anxiety, and depression, and opined that Plaintiff's
conditions caused marked limitations in Plaintiff's
functioning. Id. ALJ Gaughen gave “little
weight” to Matlock's opinion because the opinion
was inconsistent with the rest of Plaintiff's medical
records and because, although Matlock treated Plaintiff, a
nurse practitioner is not an acceptable medical source.
his reasoning for his earlier Psychiatric Review Technique
findings, ALJ Gaughen determined that Plaintiff suffered from
no more than mild limitations in daily living because she
independently initiated a wide range of activities and that
any limitations on daily living were, as reported by
Plaintiff, attributable to her physical impairments rather
than her mental impairments. (Tr. 67). As to social
functioning, ALJ Gaughen found that Plaintiff maintained
meaningful relationships and did not have issues interacting
with her doctors or answering questions at the hearing but
that Plaintiff no longer went outside the house very much.
Id. Based on these findings, ALJ Gaughen concluded
that Plaintiff suffered from moderate limitations in social
functioning. Id. Turning to concentration,
persistence, and pace, ALJ Gaughen noted that Plaintiff's
daily activities demonstrated she had good concentration and
persistence and that Plaintiff reported having no
difficulties paying attention or following instructions.
Id. ALJ Gaughen, however, also found that Plaintiff
would likely struggle with changes to her routine.
Id. Accordingly, ALJ Gaughen concluded that
Plaintiff experienced moderate limitations with respect to
concentration, persistence, and pace. Id. To account
for Plaintiff's mental impairments and the limitations
noted in his Psychiatric Review Technique analysis, ALJ
Gaughen incorporated two restrictions into Plaintiff's
residual functional capacity: (1) no work requiring
sophisticated or higher level social interaction skills, and
(2) no work requiring frequent travel on common carriers to
new and unfamiliar places. Id. ALJ Gaughen, however,
concluded that Plaintiff “could perform work requiring
routine and perfunctory social interaction with others
including the retail public; and could learn and apply to
work new, simple, and moderately detailed instructions of no
more than five to six steps.” Id.
Four, ALJ Gaughen relied on a vocational expert to determine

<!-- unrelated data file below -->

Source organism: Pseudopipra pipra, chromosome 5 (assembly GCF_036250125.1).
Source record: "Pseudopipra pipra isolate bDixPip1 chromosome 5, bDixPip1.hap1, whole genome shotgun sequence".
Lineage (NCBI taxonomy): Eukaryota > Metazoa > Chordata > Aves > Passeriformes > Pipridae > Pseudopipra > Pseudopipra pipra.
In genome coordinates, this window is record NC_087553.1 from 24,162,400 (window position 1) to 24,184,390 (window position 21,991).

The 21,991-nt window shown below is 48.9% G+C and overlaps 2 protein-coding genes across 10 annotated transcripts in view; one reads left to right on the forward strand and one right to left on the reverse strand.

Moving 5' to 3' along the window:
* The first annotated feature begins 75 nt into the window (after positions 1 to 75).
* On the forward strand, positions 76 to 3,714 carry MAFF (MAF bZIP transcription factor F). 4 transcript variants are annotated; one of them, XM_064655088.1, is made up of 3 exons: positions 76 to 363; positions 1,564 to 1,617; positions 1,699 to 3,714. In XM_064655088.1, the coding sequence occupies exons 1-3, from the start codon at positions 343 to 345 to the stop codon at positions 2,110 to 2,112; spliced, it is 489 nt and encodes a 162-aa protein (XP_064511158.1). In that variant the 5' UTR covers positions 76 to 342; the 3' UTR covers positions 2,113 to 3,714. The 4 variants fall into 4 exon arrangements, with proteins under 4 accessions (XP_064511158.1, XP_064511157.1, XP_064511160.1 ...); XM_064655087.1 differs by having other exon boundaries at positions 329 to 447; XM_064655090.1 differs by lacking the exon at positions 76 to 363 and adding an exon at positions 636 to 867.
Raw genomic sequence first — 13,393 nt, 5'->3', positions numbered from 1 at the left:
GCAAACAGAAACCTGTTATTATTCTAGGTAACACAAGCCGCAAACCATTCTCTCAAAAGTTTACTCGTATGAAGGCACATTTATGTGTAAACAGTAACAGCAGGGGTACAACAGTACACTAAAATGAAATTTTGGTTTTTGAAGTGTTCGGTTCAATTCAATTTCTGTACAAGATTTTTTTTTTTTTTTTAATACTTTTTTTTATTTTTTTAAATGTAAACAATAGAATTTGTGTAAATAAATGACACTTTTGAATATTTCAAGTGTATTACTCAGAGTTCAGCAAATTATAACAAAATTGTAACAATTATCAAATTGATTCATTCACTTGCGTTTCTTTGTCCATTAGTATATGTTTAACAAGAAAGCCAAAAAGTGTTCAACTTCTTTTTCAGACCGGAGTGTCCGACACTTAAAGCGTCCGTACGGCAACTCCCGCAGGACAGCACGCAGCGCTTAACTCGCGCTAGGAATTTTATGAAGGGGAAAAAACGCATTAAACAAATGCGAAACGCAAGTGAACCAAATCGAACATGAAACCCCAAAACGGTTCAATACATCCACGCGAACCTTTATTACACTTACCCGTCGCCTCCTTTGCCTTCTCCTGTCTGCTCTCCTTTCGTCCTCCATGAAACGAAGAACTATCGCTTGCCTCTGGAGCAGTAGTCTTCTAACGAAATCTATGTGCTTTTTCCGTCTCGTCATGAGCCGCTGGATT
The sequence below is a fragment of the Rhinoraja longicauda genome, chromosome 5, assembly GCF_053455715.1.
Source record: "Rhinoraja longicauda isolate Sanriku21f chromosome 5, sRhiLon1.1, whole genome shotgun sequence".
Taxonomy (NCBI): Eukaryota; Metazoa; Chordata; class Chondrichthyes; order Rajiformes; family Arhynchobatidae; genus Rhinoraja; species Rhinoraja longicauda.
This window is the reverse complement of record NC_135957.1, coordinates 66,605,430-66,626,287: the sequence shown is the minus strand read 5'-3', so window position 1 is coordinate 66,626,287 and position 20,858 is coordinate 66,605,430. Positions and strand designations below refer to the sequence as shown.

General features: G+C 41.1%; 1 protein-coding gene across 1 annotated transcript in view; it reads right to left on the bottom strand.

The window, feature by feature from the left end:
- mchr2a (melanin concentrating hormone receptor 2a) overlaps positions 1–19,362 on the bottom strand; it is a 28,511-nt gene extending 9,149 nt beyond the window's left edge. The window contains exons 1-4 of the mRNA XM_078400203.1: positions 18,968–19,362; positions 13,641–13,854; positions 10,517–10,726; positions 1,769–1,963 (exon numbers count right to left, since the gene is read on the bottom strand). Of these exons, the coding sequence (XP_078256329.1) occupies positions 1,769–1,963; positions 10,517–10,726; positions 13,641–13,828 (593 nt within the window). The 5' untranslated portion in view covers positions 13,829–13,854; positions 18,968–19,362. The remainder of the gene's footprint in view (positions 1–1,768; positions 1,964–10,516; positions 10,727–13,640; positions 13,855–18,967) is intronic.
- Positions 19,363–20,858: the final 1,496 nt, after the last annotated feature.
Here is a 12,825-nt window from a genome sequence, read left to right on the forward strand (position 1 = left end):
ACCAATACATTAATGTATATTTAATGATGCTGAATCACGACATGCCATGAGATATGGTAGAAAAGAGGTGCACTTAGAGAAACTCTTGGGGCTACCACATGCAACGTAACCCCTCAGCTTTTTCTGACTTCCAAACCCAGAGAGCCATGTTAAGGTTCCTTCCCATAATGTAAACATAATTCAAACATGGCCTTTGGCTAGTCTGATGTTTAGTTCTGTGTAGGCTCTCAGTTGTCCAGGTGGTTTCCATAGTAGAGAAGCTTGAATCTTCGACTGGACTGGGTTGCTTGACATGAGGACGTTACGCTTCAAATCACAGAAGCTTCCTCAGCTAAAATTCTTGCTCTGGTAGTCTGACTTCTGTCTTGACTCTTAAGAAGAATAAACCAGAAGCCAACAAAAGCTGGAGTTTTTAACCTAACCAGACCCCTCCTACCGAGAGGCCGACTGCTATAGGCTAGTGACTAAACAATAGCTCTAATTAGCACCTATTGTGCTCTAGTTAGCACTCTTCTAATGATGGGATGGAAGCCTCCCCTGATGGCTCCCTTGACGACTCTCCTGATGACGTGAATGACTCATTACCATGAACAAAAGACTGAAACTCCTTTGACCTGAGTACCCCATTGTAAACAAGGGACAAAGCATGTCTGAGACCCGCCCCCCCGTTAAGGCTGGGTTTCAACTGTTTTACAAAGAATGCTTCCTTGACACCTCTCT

that Plaintiff, given her residual functional capacity, could
not return to her past relevant work as a home healthcare
aid/nurse assistant, teaching assistant/teacher aide II, or
sanding machine operator/treating engineering helper. (Tr.
68). Proceeding to Step Five and again relying on the
vocational expert, ALJ Gaughen determined that Plaintiff,
however, could perform the work requirements of several jobs
that exist in the national economy, including garment folder,
DICOT § 369.687-018, inspector, DICOT §
669.687-014, and hand packager/inspector-packer, DICOT §
784.687-042. (Tr. 68-69). Accordingly, ALJ Gaughen concluded
that Plaintiff was not disabled for purposes of receiving
disability insurance benefits under the Social Security Act.
(Tr. 69). Plaintiff requested review of ALJ Gaughen's
adverse decision before the Appeals Council but the Appeals
Council denied the request. (Tr. 1-7, 54). Plaintiff
initiated this action seeking judicial review of ALJ
Gaughen's decision and both Plaintiff and the
Commissioner have filed their respective motions and
supporting memorandums for a judgment as a matter of law.
(Docs. 13-14, 19-20).
Standard of Review
to the Social Security Act, 42 U.S.C. § 405(g) and
§ 1383(c)(3), this Court's review of a final
decision of the Commissioner is limited to: (1) whether
substantial evidence supports the Commissioner's
decision, Richardson v. Perales, 402 U.S. 389, 390,
401 (1971); and (2) whether the Commissioner applied the
correct legal standards. 42 U.S.C. § 405(g); Hays v.
Sullivan, 907 F.2d 1453, 1456 (4th Cir. 1990).
“The findings of the Commissioner . . . as to any fact,
if supported by substantial evidence, shall be conclusive . .
. .” 42 U.S.C. § 405(g). Thus, if this Court finds
that the Commissioner applied the correct legal standards and
that her decision is supported by substantial evidence, the
Commissioner's determination may not be overturned.
substantial evidence is not a “large or considerable
amount of evidence, ” Pierce v. Underwood, 487
U.S. 552, 565 (1988), it is “more than a scintilla and
it must do more than create a suspicion of the existence of a
fact to be established.” Smith v. Heckler, 782
F.2d 1176, 1179 (4th Cir. 1986) (brackets and internal
quotation marks omitted). Critically, “[t]he
substantial evidence standard ‘presupposes a zone of
choice within which the decisionmakers can go either way,
without interference by the courts. An administrative
decision is not subject to reversal merely because
substantial evidence would have supported an opposite
decision.'” Dunn v. Colvin, 607 F.
App'x 264, 266 (4th Cir. 2015) (ellipsis omitted)
(quoting Clarke v. Bowen, 843 F.2d 271, 272-73 (8th
reviewing for substantial evidence, the court should not
undertake to re-weigh conflicting evidence, make credibility
determinations, or substitute its judgment for that of the
[Commissioner].” Mastro v. Apfel, 270 F.3d
171, 176 (4th Cir. 2001) (brackets and internal quotation
marks omitted). Consequently, as long as the judgment is
explained and supported by substantial evidence, this Court
must accept the Commissioner's decision, even if this
Court would reach an opposite conclusion or weigh the
evidence differently if it were conducting a de novo
review of the record. See Hays, 907 F.2d at 1456.
Therefore, the issue before this Court is not whether
Plaintiff is disabled, but whether ALJ ...